HISTORIUM by Jo Nelson
CHILDREN'S AND TEEN
Released: Sept. 1, 2015

"An arbitrary assortment of relics not likely to furnish either the insight or the glimpses of wonder that elevate companion volume Animalium (2014). (timeline, index) (Nonfiction. 10-14)"
An oversized album of archaeological treasures, from an early Stone Age hand ax to a 19th-century tiki pendant. Read full book review >
HILO by Judd Winick
CHILDREN'S AND TEEN
Released: Sept. 1, 2015

"A wholeheartedly weird and wonderful tale of friendship, acceptance, and robots. (Graphic science fiction. 7-12)"
Hailing from a big family of overachievers, D.J. feels largely unexceptional until he meets a strange boy who falls from the sky and helps him realize his potential. Read full book review >

LEADING LINES by Chantel Guertin
Released: Sept. 1, 2015

"Pippa's fresh, up-to-date voice is muted by her misery, making for gray-tone images rather than the dynamism of color. (Fiction. 11-18)"
Pippa Greene is back in her hometown trying to sort out her confusing relationship with Dylan. Read full book review >
LOYALIST TO A FAULT by Evan Munday
Released: Sept. 1, 2015

"Enjoyably campy horror set in a small town with, plainly, dark secrets aplenty yet to discover. (Mystery/fantasy. 12-15)"
Someone is systematically looting the town of Sticksville of its historical records in this third caper featuring punk teen detective October Schwartz and her five dead partners. Read full book review >
EDEN'S WISH by M. Tara Crowl
CHILDREN'S AND TEEN
Released: Sept. 1, 2015

"Imaginative but uneven. (Fantasy. 8-12)"
A 12-year-old genie longs to live outside her lamp. Read full book review >

A WHOLE NEW WORLD by Liz Braswell
Released: Sept. 1, 2015

"Competent enough as fan fiction, but strictly for (not-too-devoted) fans of the movie. (Fantasy. 13-18)"
In a Disney-authorized riff on the animated film Aladdin, one crucial plot twist has horrifying results.Read full book review >
THE SECRETS TO RULING SCHOOL (WITHOUT EVEN TRYING) by Neil Swaab
CHILDREN'S AND TEEN
Released: Sept. 1, 2015

"Max's proposed campaign and Swaab's oblique storytelling style are equally engaging, though the latter definitely tends to work better. (Graphic/fiction hybrid. 10-12)"
Middle school newbies concerned about fitting in could do worse than fall for this breezy sales pitch from self-appointed "life coach" Max Corrigan. Probably. Read full book review >
SAIL AWAY by Langston Hughes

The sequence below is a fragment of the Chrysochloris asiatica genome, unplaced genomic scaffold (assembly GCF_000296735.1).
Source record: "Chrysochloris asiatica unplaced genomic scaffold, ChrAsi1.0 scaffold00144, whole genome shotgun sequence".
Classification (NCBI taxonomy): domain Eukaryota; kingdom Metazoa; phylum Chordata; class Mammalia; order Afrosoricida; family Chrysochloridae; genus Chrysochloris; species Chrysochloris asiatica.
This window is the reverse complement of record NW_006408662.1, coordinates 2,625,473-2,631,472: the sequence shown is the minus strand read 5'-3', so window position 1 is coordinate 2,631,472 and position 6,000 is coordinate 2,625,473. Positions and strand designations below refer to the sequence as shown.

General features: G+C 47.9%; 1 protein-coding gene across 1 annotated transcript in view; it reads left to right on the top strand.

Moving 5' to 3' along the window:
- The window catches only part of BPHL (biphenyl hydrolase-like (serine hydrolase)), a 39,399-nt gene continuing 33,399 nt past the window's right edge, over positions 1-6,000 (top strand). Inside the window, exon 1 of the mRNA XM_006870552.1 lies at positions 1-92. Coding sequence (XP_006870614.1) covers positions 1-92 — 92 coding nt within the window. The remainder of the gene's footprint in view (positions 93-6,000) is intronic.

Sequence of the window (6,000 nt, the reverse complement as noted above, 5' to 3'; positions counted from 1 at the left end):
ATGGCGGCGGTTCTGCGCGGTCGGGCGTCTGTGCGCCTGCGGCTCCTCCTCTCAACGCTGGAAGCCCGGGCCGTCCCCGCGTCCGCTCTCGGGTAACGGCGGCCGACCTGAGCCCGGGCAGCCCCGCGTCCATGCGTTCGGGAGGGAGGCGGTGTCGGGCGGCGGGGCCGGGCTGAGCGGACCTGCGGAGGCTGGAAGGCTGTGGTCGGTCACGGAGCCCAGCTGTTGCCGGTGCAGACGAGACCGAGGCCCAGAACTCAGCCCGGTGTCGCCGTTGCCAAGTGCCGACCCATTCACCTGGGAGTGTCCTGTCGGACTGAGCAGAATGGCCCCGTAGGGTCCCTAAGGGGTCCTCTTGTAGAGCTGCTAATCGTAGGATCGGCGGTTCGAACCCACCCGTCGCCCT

CHILDREN'S AND TEEN
Released: Sept. 1, 2015

"Like Hughes, Bryan, at 91, can also boast, 'I'm still pulling.' (Picture book/poetry. 5-12)"
Hughes' pen is paired to Bryan's sculpting scissors, making a rich, poetic picture book indeed. Read full book review >
THE WANDERERS by Kate Ormand
Released: Sept. 1, 2015

"Despite the potential whimsy of a circus adventure narrated by a shape-shifting mare, this more closely resembles a brutal, angst-drenched dystopia à la Veronica Roth's Divergent (2011) than anything else. (Fantasy. 13-15)"
Flo and her friends are but poor, lost circus performers—who shape-shift into animals and try to evade governmental capture. Read full book review >
FINDERS KEEPERS by Shelley Tougas
CHILDREN'S AND TEEN
Released: Sept. 1, 2015

"Entertaining and humorous; good light fare for middle graders. (Fiction. 8-12) "
A 10-year-old searches for Al Capone's lost treasure. Read full book review >
FIGHT BACK by Brent R. Sherrard
Released: Sept. 1, 2015

"Hard-won insight neatly depicted. (Fiction. 12-18)"
A boy who has survived years of neglect and abuse get his chance to fight back by becoming a boxer. Read full book review >
JILLIAN CADE by Jen Klein
Released: Sept. 1, 2015

"Not a meal but an entertainingly tasty snack on the light side of the genre. (Paranormal romance. 12-15) "
With well-earned cynicism, high school junior Jillian is trying to carry on Umbra Investigations, her absent father's business and area of "expertise": he's a paranormal researcher, or, in Jillian's words, a trafficker "in bullshit." Read full book review >
Kirkus Interview
Vanessa Diffenbaugh
September 1, 2015

Vanessa Diffenbaugh is the New York Timesbestselling author of The Language of Flowers; her new novel, We Never Asked for Wings, is about young love, hard choices, and hope against all odds. For 14 years, Letty Espinosa has worked three jobs around San Francisco to make ends meet while her mother raised her children—Alex, now 15, and Luna, six—in their tiny apartment on a forgotten spit of wetlands near the bay. But now Letty’s parents are returning to Mexico, and Letty must step up and become a mother for the first time in her life. “Diffenbaugh’s latest confirms her gift for creating shrewd, sympathetic charmers,” our reviewer writes. View video >